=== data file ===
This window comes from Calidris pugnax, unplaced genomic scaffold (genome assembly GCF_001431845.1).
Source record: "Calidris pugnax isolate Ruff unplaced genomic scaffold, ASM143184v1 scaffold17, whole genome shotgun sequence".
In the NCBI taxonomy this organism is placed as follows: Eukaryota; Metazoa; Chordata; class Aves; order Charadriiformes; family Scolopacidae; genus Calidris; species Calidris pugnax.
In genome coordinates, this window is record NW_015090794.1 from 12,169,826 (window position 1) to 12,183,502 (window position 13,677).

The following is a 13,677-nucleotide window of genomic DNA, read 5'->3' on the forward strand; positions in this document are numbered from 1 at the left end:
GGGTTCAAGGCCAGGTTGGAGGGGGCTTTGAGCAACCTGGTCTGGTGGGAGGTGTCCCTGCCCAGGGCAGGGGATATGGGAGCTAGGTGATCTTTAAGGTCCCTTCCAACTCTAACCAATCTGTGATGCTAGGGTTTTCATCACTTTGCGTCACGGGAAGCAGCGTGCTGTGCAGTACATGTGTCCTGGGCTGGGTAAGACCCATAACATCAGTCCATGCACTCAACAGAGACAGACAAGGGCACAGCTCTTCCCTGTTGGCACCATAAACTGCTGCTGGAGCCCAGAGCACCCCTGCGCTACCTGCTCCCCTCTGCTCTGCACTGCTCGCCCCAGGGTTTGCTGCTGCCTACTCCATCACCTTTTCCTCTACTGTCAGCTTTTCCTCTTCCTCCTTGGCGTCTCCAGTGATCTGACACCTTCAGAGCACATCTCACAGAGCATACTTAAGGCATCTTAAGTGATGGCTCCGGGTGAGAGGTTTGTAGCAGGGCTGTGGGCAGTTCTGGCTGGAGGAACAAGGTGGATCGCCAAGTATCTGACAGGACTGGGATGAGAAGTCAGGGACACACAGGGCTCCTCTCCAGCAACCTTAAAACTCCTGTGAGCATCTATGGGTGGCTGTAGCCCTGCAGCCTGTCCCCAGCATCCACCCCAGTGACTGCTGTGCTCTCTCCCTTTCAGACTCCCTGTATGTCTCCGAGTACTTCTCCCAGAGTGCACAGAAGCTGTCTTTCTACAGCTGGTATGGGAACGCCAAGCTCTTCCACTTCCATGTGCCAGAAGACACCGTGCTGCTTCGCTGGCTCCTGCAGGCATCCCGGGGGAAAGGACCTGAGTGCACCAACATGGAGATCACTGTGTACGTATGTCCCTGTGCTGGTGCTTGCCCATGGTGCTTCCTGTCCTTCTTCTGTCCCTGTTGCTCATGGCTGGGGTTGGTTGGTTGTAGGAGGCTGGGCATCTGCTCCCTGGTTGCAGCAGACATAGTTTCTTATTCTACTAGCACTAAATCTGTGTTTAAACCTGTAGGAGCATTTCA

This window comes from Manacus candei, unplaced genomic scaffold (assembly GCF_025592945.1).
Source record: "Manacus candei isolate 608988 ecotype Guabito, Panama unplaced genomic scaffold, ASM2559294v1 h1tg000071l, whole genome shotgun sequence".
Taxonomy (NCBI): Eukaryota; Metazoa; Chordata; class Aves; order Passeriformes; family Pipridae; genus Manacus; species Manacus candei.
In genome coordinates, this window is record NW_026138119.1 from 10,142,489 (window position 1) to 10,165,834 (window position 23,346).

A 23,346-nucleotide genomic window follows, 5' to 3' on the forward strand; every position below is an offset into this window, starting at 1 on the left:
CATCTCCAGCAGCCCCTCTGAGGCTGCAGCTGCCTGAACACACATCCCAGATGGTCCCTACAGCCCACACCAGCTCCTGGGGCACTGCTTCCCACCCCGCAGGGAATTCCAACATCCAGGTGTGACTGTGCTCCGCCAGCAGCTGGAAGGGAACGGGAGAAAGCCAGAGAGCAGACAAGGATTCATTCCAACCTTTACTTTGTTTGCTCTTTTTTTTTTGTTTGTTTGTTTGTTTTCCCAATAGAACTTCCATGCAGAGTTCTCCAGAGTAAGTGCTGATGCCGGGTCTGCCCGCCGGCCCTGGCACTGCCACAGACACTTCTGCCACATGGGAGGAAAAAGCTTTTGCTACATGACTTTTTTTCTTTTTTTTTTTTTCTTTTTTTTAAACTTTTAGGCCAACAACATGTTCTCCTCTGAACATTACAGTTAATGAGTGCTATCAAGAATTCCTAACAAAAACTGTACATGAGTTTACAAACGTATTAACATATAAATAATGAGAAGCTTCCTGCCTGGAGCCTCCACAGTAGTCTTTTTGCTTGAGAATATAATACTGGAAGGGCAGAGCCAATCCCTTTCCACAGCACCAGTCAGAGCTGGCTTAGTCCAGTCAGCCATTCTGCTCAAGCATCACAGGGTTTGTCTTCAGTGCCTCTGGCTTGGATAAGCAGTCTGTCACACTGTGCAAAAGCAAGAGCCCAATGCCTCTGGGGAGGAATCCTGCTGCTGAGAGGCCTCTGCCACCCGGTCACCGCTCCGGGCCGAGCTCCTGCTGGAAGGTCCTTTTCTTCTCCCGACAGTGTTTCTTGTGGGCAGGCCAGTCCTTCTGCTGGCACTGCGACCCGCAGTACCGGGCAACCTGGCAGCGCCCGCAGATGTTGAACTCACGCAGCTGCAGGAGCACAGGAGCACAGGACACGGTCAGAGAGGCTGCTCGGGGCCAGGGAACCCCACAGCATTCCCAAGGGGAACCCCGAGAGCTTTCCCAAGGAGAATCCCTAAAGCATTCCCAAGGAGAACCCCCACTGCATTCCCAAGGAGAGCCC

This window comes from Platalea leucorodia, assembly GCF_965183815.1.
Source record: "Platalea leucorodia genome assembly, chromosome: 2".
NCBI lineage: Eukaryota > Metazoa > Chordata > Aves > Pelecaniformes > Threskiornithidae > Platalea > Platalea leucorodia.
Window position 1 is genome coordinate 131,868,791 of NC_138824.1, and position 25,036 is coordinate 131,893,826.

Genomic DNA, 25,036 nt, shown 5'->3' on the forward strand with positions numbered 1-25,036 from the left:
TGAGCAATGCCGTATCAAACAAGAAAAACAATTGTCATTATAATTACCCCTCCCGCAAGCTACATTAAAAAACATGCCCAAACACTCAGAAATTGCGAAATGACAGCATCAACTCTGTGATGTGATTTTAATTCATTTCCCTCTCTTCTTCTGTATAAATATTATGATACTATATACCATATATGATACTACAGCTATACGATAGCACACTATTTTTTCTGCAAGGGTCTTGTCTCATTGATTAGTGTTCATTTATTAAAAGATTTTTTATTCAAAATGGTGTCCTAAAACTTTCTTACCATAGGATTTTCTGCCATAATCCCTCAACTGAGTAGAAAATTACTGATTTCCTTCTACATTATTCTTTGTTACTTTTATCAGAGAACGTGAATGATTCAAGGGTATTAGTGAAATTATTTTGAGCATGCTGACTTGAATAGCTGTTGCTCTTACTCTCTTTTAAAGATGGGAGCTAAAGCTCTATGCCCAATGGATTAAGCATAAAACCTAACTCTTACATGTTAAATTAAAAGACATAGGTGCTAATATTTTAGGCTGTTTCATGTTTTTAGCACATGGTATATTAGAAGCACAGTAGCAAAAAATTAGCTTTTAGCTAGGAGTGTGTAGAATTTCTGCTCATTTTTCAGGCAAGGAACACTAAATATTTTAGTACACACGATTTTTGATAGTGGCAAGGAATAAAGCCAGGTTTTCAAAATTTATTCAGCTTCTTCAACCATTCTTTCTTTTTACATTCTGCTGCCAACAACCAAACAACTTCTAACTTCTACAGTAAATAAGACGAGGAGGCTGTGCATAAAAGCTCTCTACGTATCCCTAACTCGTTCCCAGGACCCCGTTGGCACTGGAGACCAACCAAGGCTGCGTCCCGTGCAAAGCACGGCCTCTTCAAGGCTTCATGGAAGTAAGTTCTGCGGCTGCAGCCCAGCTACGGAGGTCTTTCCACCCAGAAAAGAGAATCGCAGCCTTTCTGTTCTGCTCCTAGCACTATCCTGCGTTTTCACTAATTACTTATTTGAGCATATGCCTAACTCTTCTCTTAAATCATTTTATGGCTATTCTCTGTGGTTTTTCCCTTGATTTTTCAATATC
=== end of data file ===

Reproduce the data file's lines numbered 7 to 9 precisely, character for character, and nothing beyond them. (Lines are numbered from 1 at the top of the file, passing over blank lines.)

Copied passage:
This window comes from Manacus candei, unplaced genomic scaffold (assembly GCF_025592945.1).
Source record: "Manacus candei isolate 608988 ecotype Guabito, Panama unplaced genomic scaffold, ASM2559294v1 h1tg000071l, whole genome shotgun sequence".
Taxonomy (NCBI): Eukaryota; Metazoa; Chordata; class Aves; order Passeriformes; family Pipridae; genus Manacus; species Manacus candei.